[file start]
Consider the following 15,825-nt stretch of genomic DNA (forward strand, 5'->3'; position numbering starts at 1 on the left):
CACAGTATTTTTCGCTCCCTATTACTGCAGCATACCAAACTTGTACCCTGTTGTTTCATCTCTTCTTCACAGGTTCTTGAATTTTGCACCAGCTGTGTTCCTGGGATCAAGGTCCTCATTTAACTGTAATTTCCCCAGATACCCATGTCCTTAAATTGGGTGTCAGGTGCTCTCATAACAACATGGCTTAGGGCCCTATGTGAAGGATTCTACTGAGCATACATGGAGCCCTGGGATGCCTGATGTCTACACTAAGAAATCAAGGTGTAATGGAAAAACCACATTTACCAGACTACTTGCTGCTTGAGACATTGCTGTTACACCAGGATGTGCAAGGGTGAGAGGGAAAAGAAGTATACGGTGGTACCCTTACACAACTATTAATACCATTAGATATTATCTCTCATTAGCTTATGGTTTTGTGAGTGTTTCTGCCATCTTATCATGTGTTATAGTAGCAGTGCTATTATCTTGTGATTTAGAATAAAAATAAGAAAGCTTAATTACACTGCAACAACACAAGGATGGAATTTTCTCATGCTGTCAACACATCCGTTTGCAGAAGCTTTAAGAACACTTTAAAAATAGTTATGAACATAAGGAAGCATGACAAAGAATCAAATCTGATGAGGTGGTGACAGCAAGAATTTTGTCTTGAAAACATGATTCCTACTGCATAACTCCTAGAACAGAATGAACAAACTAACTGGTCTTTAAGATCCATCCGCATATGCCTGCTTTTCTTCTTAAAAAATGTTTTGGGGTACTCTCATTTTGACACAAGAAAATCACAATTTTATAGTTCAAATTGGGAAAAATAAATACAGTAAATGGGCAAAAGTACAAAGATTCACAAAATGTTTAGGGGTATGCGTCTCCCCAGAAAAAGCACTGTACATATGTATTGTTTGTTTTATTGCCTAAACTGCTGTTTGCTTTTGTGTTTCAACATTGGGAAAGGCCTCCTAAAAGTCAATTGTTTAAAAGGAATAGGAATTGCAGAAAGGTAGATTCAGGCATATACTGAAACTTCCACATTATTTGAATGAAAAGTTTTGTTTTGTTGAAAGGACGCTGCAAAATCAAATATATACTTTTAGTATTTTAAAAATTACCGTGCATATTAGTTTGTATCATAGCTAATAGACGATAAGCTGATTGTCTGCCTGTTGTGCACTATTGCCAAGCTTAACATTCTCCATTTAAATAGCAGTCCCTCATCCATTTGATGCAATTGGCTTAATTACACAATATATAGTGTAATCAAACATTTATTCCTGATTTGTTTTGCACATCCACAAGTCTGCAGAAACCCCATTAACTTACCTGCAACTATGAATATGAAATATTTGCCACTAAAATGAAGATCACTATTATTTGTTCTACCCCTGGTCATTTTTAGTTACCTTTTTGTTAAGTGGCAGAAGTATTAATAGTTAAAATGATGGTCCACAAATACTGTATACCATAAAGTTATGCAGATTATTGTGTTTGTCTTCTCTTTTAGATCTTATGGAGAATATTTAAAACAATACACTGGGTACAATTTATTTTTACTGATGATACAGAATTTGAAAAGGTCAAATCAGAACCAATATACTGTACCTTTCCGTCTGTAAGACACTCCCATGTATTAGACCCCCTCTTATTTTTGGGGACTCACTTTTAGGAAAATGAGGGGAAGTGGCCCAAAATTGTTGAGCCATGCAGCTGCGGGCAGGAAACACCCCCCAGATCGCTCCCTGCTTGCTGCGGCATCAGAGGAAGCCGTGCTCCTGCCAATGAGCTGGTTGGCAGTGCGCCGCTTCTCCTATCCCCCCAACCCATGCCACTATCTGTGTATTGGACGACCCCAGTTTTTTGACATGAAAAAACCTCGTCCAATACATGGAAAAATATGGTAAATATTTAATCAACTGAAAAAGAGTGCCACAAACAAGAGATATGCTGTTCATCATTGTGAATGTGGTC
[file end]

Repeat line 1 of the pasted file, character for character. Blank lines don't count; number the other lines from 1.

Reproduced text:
Consider the following 15,825-nt stretch of genomic DNA (forward strand, 5'->3'; position numbering starts at 1 on the left):